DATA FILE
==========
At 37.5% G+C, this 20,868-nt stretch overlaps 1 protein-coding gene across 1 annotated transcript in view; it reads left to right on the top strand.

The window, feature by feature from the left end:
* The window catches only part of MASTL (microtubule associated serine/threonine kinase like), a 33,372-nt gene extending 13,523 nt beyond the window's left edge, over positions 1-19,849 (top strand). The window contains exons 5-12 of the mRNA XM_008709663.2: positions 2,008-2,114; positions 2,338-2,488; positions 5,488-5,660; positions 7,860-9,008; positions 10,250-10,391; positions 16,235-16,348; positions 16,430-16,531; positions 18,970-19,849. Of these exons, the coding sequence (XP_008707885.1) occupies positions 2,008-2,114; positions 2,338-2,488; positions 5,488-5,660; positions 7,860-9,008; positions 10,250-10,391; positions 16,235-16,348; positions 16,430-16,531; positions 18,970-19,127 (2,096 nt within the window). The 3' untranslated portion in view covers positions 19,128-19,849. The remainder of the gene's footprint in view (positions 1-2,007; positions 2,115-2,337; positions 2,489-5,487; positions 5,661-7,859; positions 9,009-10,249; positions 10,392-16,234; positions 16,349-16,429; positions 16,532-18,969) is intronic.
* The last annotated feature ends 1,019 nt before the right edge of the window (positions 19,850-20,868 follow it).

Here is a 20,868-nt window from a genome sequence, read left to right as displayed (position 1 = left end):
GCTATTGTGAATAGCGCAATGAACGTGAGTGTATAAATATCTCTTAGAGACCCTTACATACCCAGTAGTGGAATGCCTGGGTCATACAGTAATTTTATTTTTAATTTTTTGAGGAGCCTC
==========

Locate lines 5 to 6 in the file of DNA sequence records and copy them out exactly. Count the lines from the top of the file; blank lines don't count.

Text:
Here is a 20,868-nt window from a genome sequence, read left to right as displayed (position 1 = left end):
GCTATTGTGAATAGCGCAATGAACGTGAGTGTATAAATATCTCTTAGAGACCCTTACATACCCAGTAGTGGAATGCCTGGGTCATACAGTAATTTTATTTTTAATTTTTTGAGGAGCCTC